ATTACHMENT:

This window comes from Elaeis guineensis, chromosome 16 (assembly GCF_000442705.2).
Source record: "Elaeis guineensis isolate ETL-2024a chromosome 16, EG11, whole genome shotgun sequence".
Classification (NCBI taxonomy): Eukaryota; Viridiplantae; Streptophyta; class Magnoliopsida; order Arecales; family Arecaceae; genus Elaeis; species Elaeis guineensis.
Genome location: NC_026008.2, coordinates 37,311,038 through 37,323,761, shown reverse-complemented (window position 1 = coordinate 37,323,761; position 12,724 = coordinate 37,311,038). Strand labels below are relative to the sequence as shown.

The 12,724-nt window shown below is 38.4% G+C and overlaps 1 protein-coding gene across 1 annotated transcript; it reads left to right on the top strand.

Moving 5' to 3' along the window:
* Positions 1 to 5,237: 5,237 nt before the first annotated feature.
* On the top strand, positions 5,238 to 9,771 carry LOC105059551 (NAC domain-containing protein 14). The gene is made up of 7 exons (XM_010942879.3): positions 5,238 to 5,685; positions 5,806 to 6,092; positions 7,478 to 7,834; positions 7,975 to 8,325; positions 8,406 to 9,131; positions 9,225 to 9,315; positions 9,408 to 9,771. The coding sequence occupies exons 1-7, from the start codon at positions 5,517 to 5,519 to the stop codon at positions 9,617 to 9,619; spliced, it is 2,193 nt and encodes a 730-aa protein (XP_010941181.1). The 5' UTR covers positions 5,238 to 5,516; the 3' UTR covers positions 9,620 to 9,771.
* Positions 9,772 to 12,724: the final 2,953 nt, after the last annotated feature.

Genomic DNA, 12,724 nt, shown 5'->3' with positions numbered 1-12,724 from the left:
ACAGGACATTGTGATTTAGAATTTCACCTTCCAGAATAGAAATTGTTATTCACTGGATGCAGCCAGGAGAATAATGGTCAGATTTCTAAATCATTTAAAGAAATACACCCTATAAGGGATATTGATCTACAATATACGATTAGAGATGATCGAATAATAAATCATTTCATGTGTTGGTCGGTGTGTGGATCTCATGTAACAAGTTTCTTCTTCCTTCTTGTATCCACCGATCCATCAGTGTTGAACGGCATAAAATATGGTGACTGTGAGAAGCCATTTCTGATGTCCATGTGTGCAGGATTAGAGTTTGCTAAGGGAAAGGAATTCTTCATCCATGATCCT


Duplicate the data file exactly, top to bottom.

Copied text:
This window comes from Elaeis guineensis, chromosome 16 (assembly GCF_000442705.2).
Source record: "Elaeis guineensis isolate ETL-2024a chromosome 16, EG11, whole genome shotgun sequence".
Classification (NCBI taxonomy): Eukaryota; Viridiplantae; Streptophyta; class Magnoliopsida; order Arecales; family Arecaceae; genus Elaeis; species Elaeis guineensis.
Genome location: NC_026008.2, coordinates 37,311,038 through 37,323,761, shown reverse-complemented (window position 1 = coordinate 37,323,761; position 12,724 = coordinate 37,311,038). Strand labels below are relative to the sequence as shown.

The 12,724-nt window shown below is 38.4% G+C and overlaps 1 protein-coding gene across 1 annotated transcript; it reads left to right on the top strand.

Moving 5' to 3' along the window:
* Positions 1 to 5,237: 5,237 nt before the first annotated feature.
* On the top strand, positions 5,238 to 9,771 carry LOC105059551 (NAC domain-containing protein 14). The gene is made up of 7 exons (XM_010942879.3): positions 5,238 to 5,685; positions 5,806 to 6,092; positions 7,478 to 7,834; positions 7,975 to 8,325; positions 8,406 to 9,131; positions 9,225 to 9,315; positions 9,408 to 9,771. The coding sequence occupies exons 1-7, from the start codon at positions 5,517 to 5,519 to the stop codon at positions 9,617 to 9,619; spliced, it is 2,193 nt and encodes a 730-aa protein (XP_010941181.1). The 5' UTR covers positions 5,238 to 5,516; the 3' UTR covers positions 9,620 to 9,771.
* Positions 9,772 to 12,724: the final 2,953 nt, after the last annotated feature.

Genomic DNA, 12,724 nt, shown 5'->3' with positions numbered 1-12,724 from the left:
ACAGGACATTGTGATTTAGAATTTCACCTTCCAGAATAGAAATTGTTATTCACTGGATGCAGCCAGGAGAATAATGGTCAGATTTCTAAATCATTTAAAGAAATACACCCTATAAGGGATATTGATCTACAATATACGATTAGAGATGATCGAATAATAAATCATTTCATGTGTTGGTCGGTGTGTGGATCTCATGTAACAAGTTTCTTCTTCCTTCTTGTATCCACCGATCCATCAGTGTTGAACGGCATAAAATATGGTGACTGTGAGAAGCCATTTCTGATGTCCATGTGTGCAGGATTAGAGTTTGCTAAGGGAAAGGAATTCTTCATCCATGATCCT